An effort to change how sexual assaults are investigated on camp - WCBD-TV: News, Weather, and Sports for Charleston, SC

An effort to change how sexual assaults are investigated on campus

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Charleston attorney David Aylor talks to News 2's Matt Bise. Charleston attorney David Aylor talks to News 2's Matt Bise.
WCBD -
The White House kicked-off a campaign with a report aimed at stopping sexual assaults on college campuses. The report called "Not Alone" is an effort to change long-standing policies inside colleges and universities.
Advocates say this type of federal initiative has been a long time coming. Marquee parts of the plan want colleges to change policy to allow outside investigators who are not required to report to the school and to place limitations on who can ask questions about victims' prior sexual history.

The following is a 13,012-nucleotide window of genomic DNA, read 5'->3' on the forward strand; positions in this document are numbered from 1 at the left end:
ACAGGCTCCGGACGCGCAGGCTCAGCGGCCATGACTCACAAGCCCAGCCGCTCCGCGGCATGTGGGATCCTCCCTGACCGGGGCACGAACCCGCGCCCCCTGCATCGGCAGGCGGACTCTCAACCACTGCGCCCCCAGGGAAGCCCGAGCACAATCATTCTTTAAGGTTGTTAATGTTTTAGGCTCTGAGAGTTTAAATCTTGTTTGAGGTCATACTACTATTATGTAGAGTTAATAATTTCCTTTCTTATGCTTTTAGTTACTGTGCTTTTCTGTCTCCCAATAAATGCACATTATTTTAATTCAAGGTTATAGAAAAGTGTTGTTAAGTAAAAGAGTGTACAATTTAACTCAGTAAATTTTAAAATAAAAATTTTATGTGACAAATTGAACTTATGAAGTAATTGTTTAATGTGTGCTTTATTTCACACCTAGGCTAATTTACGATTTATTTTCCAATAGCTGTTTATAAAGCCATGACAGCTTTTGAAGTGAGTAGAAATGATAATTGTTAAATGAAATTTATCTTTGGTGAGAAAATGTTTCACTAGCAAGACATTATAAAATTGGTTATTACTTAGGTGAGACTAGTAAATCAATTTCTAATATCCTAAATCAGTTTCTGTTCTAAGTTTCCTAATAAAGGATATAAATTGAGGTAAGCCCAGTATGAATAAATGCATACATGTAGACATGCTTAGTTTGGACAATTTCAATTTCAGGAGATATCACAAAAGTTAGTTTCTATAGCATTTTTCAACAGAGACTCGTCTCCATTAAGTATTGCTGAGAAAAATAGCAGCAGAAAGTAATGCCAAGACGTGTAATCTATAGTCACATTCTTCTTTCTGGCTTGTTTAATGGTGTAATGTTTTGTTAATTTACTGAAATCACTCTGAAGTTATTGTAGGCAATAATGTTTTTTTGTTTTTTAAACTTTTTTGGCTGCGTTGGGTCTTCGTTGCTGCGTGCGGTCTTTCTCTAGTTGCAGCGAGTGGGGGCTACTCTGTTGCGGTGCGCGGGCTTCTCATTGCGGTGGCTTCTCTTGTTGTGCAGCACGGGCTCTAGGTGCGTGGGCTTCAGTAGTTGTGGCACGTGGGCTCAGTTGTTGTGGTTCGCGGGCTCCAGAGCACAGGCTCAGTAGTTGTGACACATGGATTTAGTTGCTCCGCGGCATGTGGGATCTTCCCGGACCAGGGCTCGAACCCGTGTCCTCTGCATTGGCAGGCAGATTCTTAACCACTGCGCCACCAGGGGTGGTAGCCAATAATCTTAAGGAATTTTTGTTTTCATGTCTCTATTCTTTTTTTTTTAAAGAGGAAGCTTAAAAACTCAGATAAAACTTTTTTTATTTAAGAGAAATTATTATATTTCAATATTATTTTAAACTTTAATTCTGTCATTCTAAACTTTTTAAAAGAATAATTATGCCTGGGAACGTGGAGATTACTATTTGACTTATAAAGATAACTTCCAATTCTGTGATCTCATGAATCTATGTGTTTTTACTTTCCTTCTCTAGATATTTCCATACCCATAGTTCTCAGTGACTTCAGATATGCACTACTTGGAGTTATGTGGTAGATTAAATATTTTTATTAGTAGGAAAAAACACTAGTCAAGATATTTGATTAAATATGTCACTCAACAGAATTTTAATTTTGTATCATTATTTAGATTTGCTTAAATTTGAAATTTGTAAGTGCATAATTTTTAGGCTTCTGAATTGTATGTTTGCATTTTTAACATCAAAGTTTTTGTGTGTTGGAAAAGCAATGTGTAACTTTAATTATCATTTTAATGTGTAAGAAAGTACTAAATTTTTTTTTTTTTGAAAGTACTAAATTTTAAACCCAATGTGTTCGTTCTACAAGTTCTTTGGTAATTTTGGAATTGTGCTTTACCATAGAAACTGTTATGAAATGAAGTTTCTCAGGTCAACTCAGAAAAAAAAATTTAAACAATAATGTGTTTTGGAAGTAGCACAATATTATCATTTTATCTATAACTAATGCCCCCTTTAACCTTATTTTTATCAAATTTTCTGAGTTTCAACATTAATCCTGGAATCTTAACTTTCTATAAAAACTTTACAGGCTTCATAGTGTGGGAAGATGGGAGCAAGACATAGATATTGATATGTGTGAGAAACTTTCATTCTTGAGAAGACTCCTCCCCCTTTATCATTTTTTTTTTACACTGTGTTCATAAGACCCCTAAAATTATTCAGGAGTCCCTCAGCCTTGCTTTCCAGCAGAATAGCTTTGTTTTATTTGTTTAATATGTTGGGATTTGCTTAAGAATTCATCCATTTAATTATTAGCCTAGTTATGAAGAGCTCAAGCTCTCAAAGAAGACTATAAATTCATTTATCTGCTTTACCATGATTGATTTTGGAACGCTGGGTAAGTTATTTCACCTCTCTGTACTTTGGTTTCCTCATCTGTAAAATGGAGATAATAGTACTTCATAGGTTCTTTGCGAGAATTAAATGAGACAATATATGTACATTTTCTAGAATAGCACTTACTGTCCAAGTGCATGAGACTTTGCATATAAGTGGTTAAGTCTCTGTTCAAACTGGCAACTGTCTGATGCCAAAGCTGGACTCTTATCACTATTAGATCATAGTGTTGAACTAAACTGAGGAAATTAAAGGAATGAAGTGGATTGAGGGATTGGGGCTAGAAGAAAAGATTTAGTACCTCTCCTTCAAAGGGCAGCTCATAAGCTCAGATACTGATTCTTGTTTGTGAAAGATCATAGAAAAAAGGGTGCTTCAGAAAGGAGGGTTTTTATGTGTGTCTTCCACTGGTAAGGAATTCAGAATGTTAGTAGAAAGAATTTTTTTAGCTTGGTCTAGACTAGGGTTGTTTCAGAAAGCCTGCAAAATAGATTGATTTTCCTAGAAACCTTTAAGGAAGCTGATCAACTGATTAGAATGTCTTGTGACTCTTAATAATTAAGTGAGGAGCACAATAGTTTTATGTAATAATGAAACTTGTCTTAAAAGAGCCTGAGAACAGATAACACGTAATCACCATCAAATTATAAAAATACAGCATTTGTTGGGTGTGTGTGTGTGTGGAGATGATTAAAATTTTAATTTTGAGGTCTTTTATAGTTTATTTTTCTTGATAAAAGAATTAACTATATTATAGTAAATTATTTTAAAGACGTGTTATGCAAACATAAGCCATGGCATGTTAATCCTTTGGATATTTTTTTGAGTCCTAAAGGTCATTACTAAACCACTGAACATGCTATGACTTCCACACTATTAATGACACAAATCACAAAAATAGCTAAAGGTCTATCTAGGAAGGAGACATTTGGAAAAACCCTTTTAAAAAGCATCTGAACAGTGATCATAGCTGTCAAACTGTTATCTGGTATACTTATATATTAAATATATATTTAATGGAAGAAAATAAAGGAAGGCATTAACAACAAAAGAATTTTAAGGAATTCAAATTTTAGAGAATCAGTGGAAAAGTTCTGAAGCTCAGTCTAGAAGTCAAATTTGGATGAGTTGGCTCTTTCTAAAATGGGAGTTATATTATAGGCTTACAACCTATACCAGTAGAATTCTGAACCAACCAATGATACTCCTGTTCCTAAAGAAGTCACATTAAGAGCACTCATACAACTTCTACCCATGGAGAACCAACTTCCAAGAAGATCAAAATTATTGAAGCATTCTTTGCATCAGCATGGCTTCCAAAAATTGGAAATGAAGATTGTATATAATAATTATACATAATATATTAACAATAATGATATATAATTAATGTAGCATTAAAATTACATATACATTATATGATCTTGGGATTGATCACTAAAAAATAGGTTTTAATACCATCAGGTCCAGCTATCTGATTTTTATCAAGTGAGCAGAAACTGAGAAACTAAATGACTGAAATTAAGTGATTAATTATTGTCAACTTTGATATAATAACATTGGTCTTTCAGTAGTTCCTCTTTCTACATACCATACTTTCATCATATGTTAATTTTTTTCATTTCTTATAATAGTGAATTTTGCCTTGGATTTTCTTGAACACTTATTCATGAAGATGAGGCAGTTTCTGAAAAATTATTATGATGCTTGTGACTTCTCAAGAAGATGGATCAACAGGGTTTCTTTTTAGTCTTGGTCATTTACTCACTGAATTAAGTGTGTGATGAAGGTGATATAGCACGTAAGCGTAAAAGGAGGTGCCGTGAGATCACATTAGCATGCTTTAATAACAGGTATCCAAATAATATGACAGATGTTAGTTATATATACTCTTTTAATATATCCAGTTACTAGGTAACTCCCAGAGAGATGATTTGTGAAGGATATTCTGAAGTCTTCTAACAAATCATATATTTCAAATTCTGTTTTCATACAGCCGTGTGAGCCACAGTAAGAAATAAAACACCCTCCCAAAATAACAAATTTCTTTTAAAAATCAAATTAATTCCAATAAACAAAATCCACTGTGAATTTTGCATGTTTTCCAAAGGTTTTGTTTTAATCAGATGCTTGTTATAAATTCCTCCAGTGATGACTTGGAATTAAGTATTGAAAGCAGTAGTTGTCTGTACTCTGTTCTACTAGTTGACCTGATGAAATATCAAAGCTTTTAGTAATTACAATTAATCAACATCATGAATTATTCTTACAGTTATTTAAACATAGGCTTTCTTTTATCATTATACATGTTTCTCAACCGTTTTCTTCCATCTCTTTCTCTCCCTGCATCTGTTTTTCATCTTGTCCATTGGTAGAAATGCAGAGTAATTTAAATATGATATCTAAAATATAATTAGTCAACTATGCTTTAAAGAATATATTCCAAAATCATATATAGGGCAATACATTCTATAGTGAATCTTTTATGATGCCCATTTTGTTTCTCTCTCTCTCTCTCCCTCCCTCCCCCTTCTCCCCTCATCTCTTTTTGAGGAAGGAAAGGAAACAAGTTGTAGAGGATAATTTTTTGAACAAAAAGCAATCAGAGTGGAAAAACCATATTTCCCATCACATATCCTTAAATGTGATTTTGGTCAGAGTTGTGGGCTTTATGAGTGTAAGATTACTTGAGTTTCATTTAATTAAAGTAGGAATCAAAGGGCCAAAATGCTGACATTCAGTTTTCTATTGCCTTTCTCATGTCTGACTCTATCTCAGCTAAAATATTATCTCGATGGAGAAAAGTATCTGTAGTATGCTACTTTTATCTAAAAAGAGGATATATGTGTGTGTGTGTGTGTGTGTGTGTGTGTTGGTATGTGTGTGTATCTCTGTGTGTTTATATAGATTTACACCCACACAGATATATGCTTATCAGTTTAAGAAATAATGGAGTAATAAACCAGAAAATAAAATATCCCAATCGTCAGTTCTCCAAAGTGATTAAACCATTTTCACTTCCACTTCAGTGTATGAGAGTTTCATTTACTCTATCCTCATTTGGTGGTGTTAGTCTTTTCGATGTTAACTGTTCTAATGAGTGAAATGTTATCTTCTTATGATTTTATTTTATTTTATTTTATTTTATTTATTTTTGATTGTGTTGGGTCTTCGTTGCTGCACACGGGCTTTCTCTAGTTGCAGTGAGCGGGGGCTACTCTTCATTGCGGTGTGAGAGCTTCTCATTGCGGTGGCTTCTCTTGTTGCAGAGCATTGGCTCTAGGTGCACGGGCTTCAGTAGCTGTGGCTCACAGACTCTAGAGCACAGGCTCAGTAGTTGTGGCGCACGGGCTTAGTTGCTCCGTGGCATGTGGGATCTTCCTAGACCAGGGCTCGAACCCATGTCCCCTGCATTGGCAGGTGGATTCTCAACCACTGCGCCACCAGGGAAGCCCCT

Statistics from the "Not Alone" effort show that one in five female college students have been sexually assaulted, but just 12% of cases are reported.
Critics say it may be because of the arduous and sometimes demeaning process as universities try to adhere to Title IX requirements during an investigation.
The plan from the White House wants to help those victims with a reliable and safe place to report the crimes. Charleston attorney David Aylor, who has represented those on both sides of campus sexual assaults, says it's not always easy because the process is failing students.
"On the victim's side, oftentimes you hear about cases in situations where it's alleged mishandling is done on the campus, injured the case and ultimately let someone walk away scot-free from a situation. It's a flawed process in a lot of these situations," says Aylor.
 
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